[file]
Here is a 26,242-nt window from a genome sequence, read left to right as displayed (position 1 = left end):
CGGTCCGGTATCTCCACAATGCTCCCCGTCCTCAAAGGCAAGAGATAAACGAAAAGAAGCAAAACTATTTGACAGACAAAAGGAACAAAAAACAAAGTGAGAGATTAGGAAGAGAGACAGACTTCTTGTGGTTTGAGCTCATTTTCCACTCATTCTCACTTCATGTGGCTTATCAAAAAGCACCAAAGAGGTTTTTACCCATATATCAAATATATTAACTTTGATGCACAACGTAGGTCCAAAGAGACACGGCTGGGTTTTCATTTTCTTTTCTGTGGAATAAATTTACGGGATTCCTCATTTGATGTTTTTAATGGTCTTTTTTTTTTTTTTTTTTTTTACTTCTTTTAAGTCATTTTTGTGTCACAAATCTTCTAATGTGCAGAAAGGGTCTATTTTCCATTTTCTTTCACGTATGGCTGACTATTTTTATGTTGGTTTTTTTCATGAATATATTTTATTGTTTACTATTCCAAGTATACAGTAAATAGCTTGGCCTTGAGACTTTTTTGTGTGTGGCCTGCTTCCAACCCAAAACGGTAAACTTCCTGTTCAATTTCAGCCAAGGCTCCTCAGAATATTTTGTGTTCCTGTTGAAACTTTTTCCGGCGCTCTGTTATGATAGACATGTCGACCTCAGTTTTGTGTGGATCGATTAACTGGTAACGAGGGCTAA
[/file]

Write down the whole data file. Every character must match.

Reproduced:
Here is a 26,242-nt window from a genome sequence, read left to right as displayed (position 1 = left end):
CGGTCCGGTATCTCCACAATGCTCCCCGTCCTCAAAGGCAAGAGATAAACGAAAAGAAGCAAAACTATTTGACAGACAAAAGGAACAAAAAACAAAGTGAGAGATTAGGAAGAGAGACAGACTTCTTGTGGTTTGAGCTCATTTTCCACTCATTCTCACTTCATGTGGCTTATCAAAAAGCACCAAAGAGGTTTTTACCCATATATCAAATATATTAACTTTGATGCACAACGTAGGTCCAAAGAGACACGGCTGGGTTTTCATTTTCTTTTCTGTGGAATAAATTTACGGGATTCCTCATTTGATGTTTTTAATGGTCTTTTTTTTTTTTTTTTTTTTTACTTCTTTTAAGTCATTTTTGTGTCACAAATCTTCTAATGTGCAGAAAGGGTCTATTTTCCATTTTCTTTCACGTATGGCTGACTATTTTTATGTTGGTTTTTTTCATGAATATATTTTATTGTTTACTATTCCAAGTATACAGTAAATAGCTTGGCCTTGAGACTTTTTTGTGTGTGGCCTGCTTCCAACCCAAAACGGTAAACTTCCTGTTCAATTTCAGCCAAGGCTCCTCAGAATATTTTGTGTTCCTGTTGAAACTTTTTCCGGCGCTCTGTTATGATAGACATGTCGACCTCAGTTTTGTGTGGATCGATTAACTGGTAACGAGGGCTAA